States strengthen legal regimes against crime and corruption
6 October 2008 - The annual United Nations treaty event to promote universal ratification of more than 500 global legal instruments took place last week. More than 40 Member States signed or deposited instruments of ratification of 80 separate conventions and protocols.
This year's event - the tenth of its kind - was held on the sidelines of the General Assembly's General Debate at UN Headquarters in New York. The event saw new legal commitments by heads of State and foreign ministers, including for the United Nations Convention against Transnational Organized Crime (UNTOC), its three protocols, and the United Nations Convention against Corruption. UNODC is the guardian of these legal instruments.
The Pacific island nation of Kiribati joined Burundi in ratifying the Convention for the Suppression of Acts of Nuclear Terrorism. UNODC provides assistance to States in the legal and related aspects of counter-terrorism, especially for ratifying and implementing the universal legal instruments against terrorism.
These important developments strengthen international law. "Drugs, crime and terrorism are problems that do not respect national borders. International cooperation empowered by treaty arrangements are essential to contain those threats," said John Sandage, Chief of UNODC's Treaty and Legal Assistance Branch.
Belgium, Malaysia and Tunisia ratified the United Nations Convention against Corruption, increasing the total of States parties to 126 (out of 192 UN Member states). This is a remarkable achievement for a Convention that only came into force in December 2005.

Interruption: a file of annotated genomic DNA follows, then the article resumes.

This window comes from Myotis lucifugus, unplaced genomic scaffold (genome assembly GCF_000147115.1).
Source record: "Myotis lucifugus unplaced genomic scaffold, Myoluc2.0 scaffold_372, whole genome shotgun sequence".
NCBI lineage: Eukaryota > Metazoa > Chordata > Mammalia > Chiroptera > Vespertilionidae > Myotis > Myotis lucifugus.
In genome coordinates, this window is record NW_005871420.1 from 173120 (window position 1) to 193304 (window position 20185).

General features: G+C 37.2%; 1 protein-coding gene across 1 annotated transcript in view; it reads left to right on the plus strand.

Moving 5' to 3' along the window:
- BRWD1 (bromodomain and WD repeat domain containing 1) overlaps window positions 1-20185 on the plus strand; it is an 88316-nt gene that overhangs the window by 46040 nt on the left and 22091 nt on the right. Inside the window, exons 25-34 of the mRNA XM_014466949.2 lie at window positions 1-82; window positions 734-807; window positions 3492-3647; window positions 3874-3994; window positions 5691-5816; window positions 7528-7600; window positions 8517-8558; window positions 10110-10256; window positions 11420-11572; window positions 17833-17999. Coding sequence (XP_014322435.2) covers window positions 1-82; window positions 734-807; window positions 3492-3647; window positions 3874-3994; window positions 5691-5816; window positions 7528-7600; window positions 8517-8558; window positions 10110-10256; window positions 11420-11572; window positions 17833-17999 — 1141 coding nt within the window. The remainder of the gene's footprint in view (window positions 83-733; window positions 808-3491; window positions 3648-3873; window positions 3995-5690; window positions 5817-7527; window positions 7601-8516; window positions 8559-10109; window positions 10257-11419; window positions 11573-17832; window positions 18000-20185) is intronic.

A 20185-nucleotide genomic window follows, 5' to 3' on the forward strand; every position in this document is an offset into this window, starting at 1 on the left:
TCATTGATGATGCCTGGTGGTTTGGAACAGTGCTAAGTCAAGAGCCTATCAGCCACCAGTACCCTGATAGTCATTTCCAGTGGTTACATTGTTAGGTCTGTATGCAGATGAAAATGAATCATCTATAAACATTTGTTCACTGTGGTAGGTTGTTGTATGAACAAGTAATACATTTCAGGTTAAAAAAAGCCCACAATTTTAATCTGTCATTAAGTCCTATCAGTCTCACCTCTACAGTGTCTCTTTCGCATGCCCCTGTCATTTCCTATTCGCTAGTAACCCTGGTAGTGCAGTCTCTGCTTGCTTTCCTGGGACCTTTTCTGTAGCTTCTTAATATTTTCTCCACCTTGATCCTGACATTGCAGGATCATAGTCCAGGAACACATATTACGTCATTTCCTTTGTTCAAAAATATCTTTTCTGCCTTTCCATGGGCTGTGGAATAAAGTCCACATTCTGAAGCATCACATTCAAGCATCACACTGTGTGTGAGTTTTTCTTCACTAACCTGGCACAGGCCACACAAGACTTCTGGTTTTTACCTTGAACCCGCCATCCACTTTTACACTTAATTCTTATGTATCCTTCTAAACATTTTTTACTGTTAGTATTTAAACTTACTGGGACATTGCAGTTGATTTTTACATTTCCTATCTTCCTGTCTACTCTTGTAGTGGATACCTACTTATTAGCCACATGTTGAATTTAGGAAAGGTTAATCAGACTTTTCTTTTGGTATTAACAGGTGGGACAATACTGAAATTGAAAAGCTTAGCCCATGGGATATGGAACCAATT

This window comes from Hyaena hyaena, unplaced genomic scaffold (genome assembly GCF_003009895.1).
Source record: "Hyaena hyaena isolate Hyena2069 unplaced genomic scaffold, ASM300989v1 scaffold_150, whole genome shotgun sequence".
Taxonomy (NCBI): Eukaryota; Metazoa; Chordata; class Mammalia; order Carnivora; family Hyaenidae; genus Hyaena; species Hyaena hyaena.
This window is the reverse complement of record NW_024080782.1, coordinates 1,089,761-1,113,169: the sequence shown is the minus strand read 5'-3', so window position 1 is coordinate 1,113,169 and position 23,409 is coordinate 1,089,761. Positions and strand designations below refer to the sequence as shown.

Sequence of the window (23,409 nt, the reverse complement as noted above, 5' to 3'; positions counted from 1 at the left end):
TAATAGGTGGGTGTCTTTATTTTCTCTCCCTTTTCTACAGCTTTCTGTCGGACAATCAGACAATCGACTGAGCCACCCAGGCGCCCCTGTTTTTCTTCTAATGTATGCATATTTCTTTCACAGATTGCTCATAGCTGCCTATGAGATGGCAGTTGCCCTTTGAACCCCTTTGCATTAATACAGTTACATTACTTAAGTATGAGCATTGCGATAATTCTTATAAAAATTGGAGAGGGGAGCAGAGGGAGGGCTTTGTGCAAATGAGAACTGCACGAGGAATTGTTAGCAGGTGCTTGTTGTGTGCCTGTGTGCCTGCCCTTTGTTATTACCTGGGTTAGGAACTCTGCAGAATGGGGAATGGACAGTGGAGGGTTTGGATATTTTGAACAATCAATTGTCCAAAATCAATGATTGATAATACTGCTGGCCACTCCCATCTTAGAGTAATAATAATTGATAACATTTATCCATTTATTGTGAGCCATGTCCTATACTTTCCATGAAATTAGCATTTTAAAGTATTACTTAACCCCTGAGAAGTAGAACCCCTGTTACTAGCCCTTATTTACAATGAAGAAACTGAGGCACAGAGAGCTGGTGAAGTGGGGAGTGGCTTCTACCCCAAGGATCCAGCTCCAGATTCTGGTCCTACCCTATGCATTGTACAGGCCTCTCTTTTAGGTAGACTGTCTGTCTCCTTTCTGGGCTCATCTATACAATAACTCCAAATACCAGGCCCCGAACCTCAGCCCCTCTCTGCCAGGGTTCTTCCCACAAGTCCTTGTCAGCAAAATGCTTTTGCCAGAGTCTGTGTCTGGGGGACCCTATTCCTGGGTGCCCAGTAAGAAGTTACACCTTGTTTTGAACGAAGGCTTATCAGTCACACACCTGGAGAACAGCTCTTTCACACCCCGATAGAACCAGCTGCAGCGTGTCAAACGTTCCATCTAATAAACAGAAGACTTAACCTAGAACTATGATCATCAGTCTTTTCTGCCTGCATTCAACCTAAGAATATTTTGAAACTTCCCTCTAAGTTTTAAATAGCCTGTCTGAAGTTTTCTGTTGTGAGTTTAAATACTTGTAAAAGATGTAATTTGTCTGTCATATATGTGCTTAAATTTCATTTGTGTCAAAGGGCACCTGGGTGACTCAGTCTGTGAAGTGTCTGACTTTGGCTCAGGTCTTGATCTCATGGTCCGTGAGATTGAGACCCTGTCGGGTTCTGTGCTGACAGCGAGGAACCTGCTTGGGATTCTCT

The Bahamas actively agreed to be bound by four treaties, ratifying UNTOC (along with Paraguay), and two additional protocols on human trafficking and migrant smuggling, while also acceding to the third protocol on the illicit manufacturing and trafficking of firearms. Also known as the Palermo Convention, UNTOC now boasts 147 States parties, only five years after it came into force. Its trafficking protocol now has 124 States parties and the migrants protocol, 116.
However, with 77 States parties, there is a "forgotten" protocol of the UN Convention against Transnational Organized Crime. The Firearms Protocol aims to curb the illegal trafficking of the nearly one billion guns which are in circulation around the world. Gun violence disproportionately affects the world's most poor and vulnerable; 1000 people die every day from firearms, an unacceptably high figure.
Member States will hold a conference of the States parties to UNTOC in Vienna this month. States that ratify this instrument commit themselves to fight transnational organized crime, through creating domestic criminal offences (participation in an organized criminal group, money-laundering, corruption and obstruction of justice); adopting measures to facilitate extradition, mutual legal assistance and law enforcement cooperation; and supporting the provision of training and technical assistance to national authorities. This month's Conference of States parties will also evaluate countries' compliance with their treaty obligations.
2008 marks the 60th anniversary of the adoption of the Universal Declaration of Human Rights, and justice was an important theme throughout the treaty event. "UNODC helps States cooperate in fighting the scourge of drugs, crime and terrorism, and to build the rule of law; indispensable to achieve a just society," said Mr. Sandage. "We can help achieve the Millennium Development Goals when States are able to defend their citizens and to enforce the law."